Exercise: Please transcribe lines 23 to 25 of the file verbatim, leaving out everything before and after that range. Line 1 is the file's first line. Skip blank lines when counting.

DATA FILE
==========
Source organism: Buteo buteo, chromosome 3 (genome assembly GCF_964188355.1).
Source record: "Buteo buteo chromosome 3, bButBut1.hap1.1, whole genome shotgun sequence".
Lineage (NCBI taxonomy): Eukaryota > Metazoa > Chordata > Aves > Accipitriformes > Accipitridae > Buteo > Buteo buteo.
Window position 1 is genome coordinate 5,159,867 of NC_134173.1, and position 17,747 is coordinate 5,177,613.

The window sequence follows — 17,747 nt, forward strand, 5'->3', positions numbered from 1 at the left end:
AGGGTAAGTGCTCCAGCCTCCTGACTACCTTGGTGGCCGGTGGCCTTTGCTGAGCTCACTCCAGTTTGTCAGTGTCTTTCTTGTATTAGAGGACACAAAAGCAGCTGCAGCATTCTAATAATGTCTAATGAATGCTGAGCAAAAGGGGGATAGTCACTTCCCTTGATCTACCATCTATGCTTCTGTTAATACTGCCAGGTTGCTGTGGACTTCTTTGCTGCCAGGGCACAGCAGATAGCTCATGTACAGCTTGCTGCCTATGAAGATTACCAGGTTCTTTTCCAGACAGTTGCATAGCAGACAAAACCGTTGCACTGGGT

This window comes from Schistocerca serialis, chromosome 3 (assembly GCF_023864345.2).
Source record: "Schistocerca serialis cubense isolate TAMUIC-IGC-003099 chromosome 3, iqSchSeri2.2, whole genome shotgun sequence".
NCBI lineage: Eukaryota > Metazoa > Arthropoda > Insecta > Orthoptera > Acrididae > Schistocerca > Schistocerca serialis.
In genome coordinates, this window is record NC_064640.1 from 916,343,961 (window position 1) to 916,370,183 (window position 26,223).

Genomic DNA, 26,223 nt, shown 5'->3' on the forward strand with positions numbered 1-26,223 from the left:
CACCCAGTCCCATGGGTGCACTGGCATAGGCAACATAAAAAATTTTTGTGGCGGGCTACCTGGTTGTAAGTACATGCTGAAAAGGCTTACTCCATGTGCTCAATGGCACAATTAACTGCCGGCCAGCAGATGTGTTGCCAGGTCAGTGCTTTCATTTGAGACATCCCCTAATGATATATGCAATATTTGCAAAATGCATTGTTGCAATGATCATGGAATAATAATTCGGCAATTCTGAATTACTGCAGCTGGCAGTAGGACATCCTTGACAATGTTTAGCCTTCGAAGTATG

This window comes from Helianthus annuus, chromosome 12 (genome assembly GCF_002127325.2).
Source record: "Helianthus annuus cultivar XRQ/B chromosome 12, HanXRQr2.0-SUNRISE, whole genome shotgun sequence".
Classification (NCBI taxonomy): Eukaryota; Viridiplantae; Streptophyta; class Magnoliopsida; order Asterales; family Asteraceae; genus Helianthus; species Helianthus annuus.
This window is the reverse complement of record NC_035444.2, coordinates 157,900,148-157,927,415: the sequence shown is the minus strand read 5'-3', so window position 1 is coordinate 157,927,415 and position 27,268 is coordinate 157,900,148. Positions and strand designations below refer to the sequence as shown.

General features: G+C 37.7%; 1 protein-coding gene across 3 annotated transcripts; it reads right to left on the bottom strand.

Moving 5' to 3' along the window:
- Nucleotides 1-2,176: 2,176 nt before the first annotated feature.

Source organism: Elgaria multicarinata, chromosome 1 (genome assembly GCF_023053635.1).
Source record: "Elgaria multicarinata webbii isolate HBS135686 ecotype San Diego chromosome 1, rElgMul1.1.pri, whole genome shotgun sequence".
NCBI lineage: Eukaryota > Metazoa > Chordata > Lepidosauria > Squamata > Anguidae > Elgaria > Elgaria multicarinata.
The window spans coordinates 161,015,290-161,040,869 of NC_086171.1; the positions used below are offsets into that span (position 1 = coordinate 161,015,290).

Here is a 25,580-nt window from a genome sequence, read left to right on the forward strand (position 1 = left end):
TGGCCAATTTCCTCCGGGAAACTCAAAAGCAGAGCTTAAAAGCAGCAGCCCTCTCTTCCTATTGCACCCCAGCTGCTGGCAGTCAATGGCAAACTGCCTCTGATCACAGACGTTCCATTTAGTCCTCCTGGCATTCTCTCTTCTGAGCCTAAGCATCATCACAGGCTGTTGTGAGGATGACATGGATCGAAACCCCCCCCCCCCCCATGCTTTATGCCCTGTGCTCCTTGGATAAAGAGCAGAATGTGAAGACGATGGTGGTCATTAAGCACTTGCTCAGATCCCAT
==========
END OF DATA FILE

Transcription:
The window spans coordinates 161,015,290-161,040,869 of NC_086171.1; the positions used below are offsets into that span (position 1 = coordinate 161,015,290).

Here is a 25,580-nt window from a genome sequence, read left to right on the forward strand (position 1 = left end):
TGGCCAATTTCCTCCGGGAAACTCAAAAGCAGAGCTTAAAAGCAGCAGCCCTCTCTTCCTATTGCACCCCAGCTGCTGGCAGTCAATGGCAAACTGCCTCTGATCACAGACGTTCCATTTAGTCCTCCTGGCATTCTCTCTTCTGAGCCTAAGCATCATCACAGGCTGTTGTGAGGATGACATGGATCGAAACCCCCCCCCCCCCCATGCTTTATGCCCTGTGCTCCTTGGATAAAGAGCAGAATGTGAAGACGATGGTGGTCATTAAGCACTTGCTCAGATCCCAT